On the other hand, this focus on demonstration activities has meant that ongoing ERA-NETs have been able to mobilise significant private funding for energy research and innovation: almost EUR 80 million for the joint calls concluded so far, which was 10 % higher than the public funding contribution. In other words, for every public euro spent funding projects through energy ERA-NET joint calls, the private sector has contributed €1.10. Encouraging private sector participation in SET-Plan activities is another fundamental principle of the SET-Plan. Considering that 85 % of energy research and innovation funding in Europe in 2014 (latest figures available) came from the private sector, the SET-Plan cannot succeed without substantial participation by private sector actors. Projects funded through ERA-NETs are showing success in this respect.
Beyond funding considerations, the main aim of the ERA-NET instrument in Horizon 2020, and of P2Ps in general, is to create a longterm collaborative environment for public funding organisations managing national and regional programmes in similar research areas, an environment which facilitates learning between funding agencies and capacity building. An evaluation of the ERA-NET instrument conducted last year highlighted that this has indeed been the main added value of the ERA-NET scheme so far. ERA-NET Cofund actions contribute to strengthening transnational cooperation and to creating a critical mass of resources to tackle EU societal challenges, including accelerating the energy transition. A particularly good example of this kind of cooperation specific to the Energy Challenge of Horizon 2020 has been the close involvement of the Joint Actions Working Group, a sub-group of the SET-Plan Steering Group led by SET-Plan countries, in developing and nurturing energy joint programming activities and ERA-NET networks.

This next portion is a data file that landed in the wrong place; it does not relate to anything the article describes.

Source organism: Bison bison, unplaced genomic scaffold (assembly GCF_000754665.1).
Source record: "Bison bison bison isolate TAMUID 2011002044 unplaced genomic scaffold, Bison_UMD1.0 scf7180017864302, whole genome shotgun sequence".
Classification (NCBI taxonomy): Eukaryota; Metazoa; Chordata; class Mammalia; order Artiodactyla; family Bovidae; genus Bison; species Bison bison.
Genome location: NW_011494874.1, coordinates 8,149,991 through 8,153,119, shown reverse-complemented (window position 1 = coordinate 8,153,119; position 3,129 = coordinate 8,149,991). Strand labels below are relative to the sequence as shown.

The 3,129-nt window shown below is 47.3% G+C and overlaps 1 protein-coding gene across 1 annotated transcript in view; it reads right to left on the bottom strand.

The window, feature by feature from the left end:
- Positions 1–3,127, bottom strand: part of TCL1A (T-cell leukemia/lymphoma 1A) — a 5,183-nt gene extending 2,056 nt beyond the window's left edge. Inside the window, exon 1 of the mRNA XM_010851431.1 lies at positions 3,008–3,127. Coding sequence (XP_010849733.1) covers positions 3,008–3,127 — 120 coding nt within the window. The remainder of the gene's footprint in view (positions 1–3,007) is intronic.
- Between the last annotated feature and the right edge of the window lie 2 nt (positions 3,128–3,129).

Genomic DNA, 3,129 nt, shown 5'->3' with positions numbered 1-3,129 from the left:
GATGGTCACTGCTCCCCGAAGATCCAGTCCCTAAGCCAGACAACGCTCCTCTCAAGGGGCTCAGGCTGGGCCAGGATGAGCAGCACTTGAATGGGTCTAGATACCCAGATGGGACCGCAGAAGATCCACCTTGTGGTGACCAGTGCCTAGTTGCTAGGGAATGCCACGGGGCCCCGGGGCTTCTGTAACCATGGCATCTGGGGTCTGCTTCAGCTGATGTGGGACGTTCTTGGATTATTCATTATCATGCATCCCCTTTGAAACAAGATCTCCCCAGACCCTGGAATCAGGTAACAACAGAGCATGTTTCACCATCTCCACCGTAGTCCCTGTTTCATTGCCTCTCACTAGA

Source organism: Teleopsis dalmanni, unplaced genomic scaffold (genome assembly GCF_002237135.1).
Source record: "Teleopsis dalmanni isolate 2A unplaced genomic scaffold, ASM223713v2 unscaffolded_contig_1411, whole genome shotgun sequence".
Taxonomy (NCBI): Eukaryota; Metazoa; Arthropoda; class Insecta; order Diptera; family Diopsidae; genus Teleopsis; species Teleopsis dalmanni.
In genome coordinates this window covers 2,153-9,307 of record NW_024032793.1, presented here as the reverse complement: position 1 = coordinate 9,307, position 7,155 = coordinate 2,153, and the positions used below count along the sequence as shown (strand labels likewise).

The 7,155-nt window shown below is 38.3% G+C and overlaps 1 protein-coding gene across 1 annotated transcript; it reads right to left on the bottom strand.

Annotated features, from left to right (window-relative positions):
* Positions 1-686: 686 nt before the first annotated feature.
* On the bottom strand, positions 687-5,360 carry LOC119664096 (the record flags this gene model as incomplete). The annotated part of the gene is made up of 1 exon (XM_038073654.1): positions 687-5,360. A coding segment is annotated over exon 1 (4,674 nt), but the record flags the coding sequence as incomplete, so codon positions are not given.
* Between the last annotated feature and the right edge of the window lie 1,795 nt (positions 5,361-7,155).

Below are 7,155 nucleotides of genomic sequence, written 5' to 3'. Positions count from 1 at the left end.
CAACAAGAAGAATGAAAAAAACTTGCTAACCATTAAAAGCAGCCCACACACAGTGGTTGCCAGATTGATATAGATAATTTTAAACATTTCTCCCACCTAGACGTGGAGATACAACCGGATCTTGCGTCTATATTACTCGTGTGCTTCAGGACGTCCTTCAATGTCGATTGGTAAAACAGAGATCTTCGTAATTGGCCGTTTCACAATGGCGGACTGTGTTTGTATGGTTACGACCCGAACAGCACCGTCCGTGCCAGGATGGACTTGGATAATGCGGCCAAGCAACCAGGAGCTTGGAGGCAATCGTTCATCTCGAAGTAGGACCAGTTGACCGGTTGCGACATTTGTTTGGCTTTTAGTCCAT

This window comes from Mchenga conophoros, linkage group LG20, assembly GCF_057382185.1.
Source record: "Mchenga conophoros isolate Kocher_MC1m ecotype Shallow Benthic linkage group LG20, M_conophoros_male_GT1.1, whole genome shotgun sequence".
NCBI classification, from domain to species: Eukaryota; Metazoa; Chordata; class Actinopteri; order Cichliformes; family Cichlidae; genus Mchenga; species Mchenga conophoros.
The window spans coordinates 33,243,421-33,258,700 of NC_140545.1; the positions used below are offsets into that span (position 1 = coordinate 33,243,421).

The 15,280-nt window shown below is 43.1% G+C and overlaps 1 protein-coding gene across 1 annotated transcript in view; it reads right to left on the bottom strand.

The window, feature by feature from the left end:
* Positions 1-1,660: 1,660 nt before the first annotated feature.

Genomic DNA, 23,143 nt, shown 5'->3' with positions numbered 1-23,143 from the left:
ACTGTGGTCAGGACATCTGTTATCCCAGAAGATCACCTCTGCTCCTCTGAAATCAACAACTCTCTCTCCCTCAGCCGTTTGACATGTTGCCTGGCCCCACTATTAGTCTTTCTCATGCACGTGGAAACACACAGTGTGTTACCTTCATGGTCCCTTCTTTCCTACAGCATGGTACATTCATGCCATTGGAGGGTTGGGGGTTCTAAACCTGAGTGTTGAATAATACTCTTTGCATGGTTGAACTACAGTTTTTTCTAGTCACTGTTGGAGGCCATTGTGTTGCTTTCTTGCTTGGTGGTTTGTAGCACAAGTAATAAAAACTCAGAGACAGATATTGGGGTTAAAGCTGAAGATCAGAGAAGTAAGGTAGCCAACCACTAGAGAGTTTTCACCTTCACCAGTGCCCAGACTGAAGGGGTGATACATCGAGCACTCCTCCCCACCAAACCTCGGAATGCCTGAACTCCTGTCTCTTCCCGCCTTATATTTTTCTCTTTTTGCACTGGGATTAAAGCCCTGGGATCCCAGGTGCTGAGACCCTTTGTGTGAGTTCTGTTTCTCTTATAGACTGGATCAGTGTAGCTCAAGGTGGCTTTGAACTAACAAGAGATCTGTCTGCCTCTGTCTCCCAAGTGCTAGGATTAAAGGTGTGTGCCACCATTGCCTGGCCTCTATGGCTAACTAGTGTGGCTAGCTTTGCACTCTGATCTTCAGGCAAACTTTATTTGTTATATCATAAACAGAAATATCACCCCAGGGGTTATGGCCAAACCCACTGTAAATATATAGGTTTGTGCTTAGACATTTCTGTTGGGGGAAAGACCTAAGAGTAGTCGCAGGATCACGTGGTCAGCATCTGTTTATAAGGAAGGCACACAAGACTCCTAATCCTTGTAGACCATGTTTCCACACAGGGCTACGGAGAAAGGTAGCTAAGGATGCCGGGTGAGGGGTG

It is too early, however, to assess whether these ERA-NETs have been successful or not in terms of effectiveness and impact, especially when it comes to increasing coherence between programmes. So far, only results from the first co-funded calls for the three ERA-NETs launched in 2015 are available, and the projects being funded as a result are only starting now. Last year’s evaluation across all thematic areas concluded that ERA-NET Cofund actions are not yet sufficiently perceived as strategic instruments that can influence national strategies and lead to an alignment of national policies and EU R&D policies. This remains a priority objective of the Energy Union and the SET-Plan, so additional efforts will be needed to increase coherence and alignment between programmes by the end of Horizon 2020. The Implementation Plans being developed by 15 SET-Plan Temporary Working Groups will eventually contain a common set of priority actions shared by European governments, industry and research organisations and will therefore offer a great opportunity to achieve this objective. This should be an important
consideration in moving forward with energy P2Ps and the SET-Plan.
Luis Miguel Valentin del Bosque
Luis is a policy officer at the European Commission's Research and Innovation Directorate General, working on matters related to energy research, strategic planning and joint programming. Before joining the Commission in 2007, he lived, studied and worked in the education sector in the UK for 12 years, after moving there from Spain as an Erasmus student. He holds a degree in History of Art and a foundation degree in IT.